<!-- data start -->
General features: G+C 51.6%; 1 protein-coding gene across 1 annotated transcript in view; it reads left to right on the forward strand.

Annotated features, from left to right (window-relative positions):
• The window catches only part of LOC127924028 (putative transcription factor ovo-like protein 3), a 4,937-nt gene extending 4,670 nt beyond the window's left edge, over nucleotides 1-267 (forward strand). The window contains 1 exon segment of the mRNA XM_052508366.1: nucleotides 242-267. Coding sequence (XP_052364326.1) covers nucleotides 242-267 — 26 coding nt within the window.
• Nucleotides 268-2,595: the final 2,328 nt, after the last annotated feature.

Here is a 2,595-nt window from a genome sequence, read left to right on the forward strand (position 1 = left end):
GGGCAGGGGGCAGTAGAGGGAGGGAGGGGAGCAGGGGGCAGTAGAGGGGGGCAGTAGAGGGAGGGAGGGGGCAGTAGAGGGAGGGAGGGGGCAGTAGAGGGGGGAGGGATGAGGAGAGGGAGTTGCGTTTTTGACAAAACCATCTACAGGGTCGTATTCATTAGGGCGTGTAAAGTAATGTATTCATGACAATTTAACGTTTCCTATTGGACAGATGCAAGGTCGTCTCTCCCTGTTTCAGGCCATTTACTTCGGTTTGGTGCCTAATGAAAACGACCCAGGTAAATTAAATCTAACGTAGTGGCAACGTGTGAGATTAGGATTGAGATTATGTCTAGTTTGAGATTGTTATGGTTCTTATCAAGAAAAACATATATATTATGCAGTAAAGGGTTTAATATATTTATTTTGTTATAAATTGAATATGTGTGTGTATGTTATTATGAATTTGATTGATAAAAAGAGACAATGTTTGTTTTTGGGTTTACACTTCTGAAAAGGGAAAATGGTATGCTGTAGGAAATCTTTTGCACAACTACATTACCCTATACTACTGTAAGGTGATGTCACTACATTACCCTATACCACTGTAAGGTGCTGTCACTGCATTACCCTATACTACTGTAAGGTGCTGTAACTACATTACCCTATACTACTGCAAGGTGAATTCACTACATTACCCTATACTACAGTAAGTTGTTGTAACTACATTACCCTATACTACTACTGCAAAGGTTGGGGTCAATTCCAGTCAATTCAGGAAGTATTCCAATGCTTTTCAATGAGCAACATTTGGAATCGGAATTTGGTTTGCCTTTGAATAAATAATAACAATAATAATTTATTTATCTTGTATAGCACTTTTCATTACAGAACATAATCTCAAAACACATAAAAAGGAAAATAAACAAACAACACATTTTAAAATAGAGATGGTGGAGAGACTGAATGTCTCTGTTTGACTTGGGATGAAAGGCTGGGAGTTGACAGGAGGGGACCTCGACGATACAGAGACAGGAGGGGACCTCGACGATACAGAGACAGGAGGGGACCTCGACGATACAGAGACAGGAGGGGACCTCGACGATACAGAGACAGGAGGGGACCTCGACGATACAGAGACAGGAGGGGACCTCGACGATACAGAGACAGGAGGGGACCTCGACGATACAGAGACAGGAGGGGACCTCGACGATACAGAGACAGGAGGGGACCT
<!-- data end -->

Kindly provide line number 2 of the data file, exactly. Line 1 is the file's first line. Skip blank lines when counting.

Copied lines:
Annotated features, from left to right (window-relative positions):